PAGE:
dangling pointer


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dangling pointer

(programming)
A reference that doesn't actually lead anywhere. In C and some other languages, a pointer that doesn't actually point at anything valid. Usually this happens because it formerly pointed to something that has moved or disappeared, e.g. a heap-allocated block which has been freed and reused.

Used as jargon in a generalisation of its technical meaning; for example, a local phone number for a person who has since moved is a dangling pointer.
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Definition 1 The pointer variable p is a dangling pointer, if and only if (x := allocate(size) | 0 [less than or equal to] x [less than or equal to] [2.sup.32] -1) [conjunction] (p [member of] [x, x + size -1]) [conjunction] (release(x))
Definition 2 A program crash is UAF vulnerability, if and only if the dangling pointer is generated and reused during the execution process of the program.
It should be noted that not all the dangling pointers generated by program will cause crash, only the key dangling pointer (noted KDP) which cause crash is concerned.
To exploit UAF vulnerability, "memory occupying" should be carried out, that is, before the dangling pointer is reused, the pointed memory area is first filled as the controllable data.
According to Definition 1, the dangling pointer must be a released one, and according to Property 1, the crash context will restore the information of the KDP.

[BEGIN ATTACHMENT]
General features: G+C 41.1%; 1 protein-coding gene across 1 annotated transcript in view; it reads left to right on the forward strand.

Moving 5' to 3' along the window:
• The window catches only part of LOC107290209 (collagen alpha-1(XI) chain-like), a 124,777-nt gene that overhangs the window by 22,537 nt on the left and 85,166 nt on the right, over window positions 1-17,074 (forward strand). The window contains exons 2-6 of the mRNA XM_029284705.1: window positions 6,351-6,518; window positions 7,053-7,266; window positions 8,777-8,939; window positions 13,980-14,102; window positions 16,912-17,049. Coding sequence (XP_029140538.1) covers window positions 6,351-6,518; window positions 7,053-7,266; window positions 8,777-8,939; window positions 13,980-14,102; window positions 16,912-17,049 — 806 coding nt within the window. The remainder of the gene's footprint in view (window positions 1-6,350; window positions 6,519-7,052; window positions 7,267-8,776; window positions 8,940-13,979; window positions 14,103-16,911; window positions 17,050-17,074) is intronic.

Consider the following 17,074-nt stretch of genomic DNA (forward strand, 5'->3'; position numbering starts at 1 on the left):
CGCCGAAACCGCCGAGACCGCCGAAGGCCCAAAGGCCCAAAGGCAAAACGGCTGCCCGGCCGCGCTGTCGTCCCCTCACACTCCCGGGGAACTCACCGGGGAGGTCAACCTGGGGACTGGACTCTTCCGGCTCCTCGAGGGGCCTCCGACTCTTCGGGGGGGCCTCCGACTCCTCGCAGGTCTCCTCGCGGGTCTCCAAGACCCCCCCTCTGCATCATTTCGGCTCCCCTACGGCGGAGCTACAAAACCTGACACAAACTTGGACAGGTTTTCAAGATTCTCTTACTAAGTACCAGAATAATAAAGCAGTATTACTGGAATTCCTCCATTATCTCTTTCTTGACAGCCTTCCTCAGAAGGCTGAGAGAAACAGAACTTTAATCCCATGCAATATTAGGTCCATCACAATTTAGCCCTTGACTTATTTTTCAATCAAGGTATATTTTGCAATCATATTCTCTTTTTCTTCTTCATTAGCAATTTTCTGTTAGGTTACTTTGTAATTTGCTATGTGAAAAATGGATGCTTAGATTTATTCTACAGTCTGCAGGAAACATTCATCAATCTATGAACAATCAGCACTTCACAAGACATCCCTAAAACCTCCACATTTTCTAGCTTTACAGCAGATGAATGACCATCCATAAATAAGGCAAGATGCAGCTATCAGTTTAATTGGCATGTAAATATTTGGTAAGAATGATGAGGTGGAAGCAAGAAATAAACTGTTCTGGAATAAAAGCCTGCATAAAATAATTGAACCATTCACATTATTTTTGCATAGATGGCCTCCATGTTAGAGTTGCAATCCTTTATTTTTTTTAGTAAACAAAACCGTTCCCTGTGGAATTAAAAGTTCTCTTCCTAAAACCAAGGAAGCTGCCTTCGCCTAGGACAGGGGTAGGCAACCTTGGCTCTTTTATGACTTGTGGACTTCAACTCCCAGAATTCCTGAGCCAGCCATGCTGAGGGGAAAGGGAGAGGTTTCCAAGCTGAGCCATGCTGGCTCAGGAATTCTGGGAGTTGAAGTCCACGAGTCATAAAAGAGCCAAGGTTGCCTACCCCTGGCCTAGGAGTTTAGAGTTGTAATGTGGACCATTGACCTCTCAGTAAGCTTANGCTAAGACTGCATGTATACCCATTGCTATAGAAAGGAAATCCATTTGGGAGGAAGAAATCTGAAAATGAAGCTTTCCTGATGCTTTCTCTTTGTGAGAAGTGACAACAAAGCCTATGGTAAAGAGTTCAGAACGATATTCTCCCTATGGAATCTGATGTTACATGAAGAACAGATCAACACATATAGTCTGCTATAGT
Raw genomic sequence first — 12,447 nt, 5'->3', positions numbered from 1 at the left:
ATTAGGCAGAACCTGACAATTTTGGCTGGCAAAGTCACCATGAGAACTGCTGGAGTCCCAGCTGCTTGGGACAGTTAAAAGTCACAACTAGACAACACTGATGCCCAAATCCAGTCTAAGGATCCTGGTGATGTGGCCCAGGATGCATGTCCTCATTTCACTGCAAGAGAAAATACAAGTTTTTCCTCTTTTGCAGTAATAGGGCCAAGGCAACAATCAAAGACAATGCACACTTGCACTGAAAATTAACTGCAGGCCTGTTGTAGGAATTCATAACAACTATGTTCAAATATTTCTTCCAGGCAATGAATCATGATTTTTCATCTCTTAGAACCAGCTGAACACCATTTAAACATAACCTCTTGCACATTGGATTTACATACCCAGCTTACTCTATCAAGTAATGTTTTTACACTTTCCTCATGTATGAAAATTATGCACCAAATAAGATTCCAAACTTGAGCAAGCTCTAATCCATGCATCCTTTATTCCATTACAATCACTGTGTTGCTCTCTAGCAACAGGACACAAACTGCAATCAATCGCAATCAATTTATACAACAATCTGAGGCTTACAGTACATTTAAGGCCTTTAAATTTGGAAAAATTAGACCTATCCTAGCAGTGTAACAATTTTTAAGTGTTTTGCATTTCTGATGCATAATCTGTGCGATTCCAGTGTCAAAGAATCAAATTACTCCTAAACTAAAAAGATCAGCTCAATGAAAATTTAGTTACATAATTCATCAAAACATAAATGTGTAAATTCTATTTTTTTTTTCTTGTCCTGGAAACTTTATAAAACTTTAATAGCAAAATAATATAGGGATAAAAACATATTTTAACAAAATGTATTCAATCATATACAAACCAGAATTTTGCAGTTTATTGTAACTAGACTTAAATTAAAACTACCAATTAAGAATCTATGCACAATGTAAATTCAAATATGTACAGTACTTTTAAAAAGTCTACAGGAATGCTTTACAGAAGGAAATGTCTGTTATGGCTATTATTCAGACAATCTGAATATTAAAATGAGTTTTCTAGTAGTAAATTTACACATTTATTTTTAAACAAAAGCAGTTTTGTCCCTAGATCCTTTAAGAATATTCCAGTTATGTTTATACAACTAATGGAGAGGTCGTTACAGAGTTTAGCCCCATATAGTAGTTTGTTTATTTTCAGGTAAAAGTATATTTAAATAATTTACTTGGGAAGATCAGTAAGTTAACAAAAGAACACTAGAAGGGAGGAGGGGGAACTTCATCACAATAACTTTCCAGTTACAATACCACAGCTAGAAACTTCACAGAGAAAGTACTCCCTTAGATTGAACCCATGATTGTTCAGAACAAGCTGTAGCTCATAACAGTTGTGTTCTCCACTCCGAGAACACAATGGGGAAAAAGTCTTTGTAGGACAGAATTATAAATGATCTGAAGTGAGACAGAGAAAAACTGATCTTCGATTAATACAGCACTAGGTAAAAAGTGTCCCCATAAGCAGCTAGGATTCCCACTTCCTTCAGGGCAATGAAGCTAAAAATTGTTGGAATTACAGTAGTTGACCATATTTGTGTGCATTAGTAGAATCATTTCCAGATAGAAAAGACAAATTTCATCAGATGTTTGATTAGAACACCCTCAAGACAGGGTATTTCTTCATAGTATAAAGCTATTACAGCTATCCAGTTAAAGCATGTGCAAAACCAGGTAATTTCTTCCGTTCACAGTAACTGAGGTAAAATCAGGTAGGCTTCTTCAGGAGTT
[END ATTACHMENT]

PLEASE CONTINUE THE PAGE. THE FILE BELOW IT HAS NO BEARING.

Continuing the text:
Since the causes of not-UAF vulnerability are irrelevant with the dangling pointers, it is difficult to find the candidate set of the KDP, leading to a clustering eigenvalue of 0 on y-axis.
Table 1 illustrates the comparison results of runtime between ADEDU, FileFuzz [22], MSEC [27] and UnDangle [12] which can find dangling pointers. ADEDU analyzed 1041 samples in 12692 seconds, average 12.2 seconds per sample.
Studies on UAF vulnerability: Some debugging tools such as Purify [18] can find the dangling pointers by checking whether the pointers are pointing to the live memory.
"In certain circumstances, properties in the plugin instance's parameter array could be freed prematurely leaving a dangling pointer that the plugin could execute, potentially calling into attacker-controlled memory," the security update states.
The developers say that, "In certain circumstances, properties in the plug-in instance's parameter array could be freed prematurely leaving a dangling pointer that the plug-in could execute, potentially calling into attacker-controlled memory."
Dynamic Memory Allocation (A): Dynamic memory management is a common source of programming flaws that can lead to heap-buffer overflows, dangling pointers, double-free issues, and other security problems.